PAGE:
Go on a fascinating artistic visual journey at the ICONS exhibition featuring larger-than-life images of a legendary photographer now open on the Mag Mile at LUMA. Get your tickets here!
Steve McCurry is one of the most influential photographers of our time with a lengthy career that has spanned three decades. With much excitement, now you can see his iconic photographs at ICONS in Chicago after touring Madrid, Mexico City, Lisbon, and Sydney.
Marvel at over 80 large-format photographs, including the famous ‘Afghan Girl’ featured on the 1985 National Geographic cover. In an audio recording, Steve McCurry shared that this photograph was one of the most important of his career.
The talented photographer recently visited the LUMA museum exhibition for a Q&A session with Loyola University students, donors, and alumni, followed by a book signing meet and greet.
This photography exhibition provides a perfect opportunity to delve deeper into the life and photography of Steve McCurry, whose 30-year career continues to captivate art lovers from all walks of life.
At the core of McCurry’s work is his ability to showcase the human element in his photographs, whether captured inside indigenous tribes, refugee camps, or war zones.
Chicagoans can finally experience his brilliance on a grand scale at the ICONS exhibition, now open at Loyola University Museum of Art (LUMA). Get ready to view over 80 large-scale photographs that celebrate humanity and listen to audio descriptions in Steve McCurry’s own words as he reveals the incredible stories behind 42 hand-selected photographs. Don’t miss this extraordinary opportunity to embark on a global journey through McCurry’s captivating lens.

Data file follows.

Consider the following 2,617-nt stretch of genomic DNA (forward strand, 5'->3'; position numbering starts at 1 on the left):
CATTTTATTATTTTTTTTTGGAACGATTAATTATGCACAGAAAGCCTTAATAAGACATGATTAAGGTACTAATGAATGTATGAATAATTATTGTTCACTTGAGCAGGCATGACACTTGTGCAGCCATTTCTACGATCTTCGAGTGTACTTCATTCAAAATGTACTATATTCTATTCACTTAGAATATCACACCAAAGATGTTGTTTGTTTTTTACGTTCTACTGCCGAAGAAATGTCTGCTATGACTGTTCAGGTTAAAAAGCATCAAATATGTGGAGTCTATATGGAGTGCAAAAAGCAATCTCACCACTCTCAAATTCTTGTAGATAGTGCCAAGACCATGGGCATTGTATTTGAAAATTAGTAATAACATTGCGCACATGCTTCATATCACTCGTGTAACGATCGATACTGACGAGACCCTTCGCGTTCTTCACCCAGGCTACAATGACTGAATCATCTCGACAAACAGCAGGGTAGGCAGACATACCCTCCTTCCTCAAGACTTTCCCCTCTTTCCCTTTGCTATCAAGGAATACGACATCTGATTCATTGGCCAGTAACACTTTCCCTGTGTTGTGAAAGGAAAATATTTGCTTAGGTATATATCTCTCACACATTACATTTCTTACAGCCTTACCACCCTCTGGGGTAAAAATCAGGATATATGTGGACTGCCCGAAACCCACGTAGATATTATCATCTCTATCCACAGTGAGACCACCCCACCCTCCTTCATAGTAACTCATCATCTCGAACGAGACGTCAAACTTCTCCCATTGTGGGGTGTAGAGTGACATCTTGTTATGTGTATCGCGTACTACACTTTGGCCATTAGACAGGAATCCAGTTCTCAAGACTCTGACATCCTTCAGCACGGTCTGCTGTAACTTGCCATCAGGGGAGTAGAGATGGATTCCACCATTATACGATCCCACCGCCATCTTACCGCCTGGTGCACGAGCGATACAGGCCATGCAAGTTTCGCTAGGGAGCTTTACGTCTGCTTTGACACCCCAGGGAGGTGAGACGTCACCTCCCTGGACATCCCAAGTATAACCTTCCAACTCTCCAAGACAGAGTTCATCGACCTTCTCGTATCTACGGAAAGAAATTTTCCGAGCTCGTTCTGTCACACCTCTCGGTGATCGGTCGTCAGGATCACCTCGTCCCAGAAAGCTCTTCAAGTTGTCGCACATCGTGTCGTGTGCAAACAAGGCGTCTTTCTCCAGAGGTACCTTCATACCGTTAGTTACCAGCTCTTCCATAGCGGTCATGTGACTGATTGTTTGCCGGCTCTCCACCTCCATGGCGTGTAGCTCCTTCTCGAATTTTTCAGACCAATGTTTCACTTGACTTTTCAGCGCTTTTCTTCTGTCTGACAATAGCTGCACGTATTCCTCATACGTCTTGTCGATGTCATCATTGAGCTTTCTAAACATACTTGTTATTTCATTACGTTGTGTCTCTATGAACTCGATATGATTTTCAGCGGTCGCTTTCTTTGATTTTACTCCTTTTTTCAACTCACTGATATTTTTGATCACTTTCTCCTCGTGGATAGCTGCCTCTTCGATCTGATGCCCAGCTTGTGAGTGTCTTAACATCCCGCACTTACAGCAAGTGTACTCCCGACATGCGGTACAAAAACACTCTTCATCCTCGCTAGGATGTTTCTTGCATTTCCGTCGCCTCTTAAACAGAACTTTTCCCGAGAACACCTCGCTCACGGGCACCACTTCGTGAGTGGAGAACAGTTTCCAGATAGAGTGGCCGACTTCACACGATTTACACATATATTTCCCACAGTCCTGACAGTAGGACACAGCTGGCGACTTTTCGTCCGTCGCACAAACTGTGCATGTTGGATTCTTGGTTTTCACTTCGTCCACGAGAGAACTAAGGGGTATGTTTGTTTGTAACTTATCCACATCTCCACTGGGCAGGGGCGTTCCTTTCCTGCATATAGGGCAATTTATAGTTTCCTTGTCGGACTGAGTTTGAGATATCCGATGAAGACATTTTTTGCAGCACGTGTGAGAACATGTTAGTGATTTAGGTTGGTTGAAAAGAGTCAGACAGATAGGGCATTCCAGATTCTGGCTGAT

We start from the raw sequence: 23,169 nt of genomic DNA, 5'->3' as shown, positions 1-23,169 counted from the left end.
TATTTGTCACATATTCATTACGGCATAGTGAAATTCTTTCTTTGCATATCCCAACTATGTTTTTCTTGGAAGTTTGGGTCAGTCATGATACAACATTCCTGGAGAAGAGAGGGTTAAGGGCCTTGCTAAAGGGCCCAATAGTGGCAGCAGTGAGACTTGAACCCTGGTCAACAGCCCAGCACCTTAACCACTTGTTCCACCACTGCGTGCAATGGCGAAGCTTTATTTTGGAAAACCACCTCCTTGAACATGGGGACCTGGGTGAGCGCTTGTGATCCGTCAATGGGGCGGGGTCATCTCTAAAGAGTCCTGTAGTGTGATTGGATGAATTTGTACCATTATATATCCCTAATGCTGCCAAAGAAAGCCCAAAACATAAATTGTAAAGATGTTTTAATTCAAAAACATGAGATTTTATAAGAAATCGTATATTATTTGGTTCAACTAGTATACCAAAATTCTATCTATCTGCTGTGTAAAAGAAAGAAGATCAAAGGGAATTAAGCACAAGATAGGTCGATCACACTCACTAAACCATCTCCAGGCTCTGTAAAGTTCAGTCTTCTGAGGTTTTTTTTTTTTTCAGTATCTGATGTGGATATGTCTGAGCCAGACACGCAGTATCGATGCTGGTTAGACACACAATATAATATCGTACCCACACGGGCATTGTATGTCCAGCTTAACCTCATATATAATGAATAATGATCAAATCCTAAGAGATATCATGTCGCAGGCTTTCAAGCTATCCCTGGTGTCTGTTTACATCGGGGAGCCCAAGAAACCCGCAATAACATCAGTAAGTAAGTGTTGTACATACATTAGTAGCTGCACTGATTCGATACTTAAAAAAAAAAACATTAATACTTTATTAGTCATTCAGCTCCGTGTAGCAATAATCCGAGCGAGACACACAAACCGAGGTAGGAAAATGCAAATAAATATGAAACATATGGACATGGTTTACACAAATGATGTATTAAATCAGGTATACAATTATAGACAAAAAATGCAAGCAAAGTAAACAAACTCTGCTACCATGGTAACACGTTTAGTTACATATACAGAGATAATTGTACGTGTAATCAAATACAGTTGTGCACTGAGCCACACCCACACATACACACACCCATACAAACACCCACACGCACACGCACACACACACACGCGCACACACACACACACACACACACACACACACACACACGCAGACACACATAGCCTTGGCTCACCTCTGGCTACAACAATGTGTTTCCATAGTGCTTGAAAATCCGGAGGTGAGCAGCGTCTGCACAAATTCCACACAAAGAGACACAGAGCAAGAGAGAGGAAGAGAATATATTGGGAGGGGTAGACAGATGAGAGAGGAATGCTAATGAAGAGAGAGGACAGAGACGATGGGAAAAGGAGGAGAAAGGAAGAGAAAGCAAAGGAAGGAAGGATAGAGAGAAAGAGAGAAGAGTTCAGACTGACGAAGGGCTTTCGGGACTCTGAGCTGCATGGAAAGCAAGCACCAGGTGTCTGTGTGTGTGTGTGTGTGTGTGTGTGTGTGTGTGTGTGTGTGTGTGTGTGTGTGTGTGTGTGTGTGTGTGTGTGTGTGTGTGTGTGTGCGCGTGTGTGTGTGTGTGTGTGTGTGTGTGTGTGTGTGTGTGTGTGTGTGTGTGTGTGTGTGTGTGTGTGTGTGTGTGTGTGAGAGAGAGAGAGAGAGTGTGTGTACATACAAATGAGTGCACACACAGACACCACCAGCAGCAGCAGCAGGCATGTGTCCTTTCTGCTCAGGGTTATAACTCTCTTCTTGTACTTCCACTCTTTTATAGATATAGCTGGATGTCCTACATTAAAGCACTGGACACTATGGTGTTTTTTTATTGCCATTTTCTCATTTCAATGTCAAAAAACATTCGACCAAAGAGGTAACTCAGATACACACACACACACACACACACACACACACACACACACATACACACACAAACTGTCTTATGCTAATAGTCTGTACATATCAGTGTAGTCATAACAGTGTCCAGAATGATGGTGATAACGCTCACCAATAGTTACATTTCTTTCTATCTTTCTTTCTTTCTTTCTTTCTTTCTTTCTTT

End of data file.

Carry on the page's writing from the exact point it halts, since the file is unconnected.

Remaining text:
Steve McCurry’s photography exhibition ICONS has received rave reviews from guests who have enjoyed it around the world!
Annlouise C. – “Outstanding…so incredibly moving. Those deep moments of looking into the eyes and life of others. Thank you.”
Richard M.–“Very moving. A brilliant observance of humanity.”
Rebecca L. – “Delighted with the experience, I enjoyed hearing in his own words what was behind the picture.”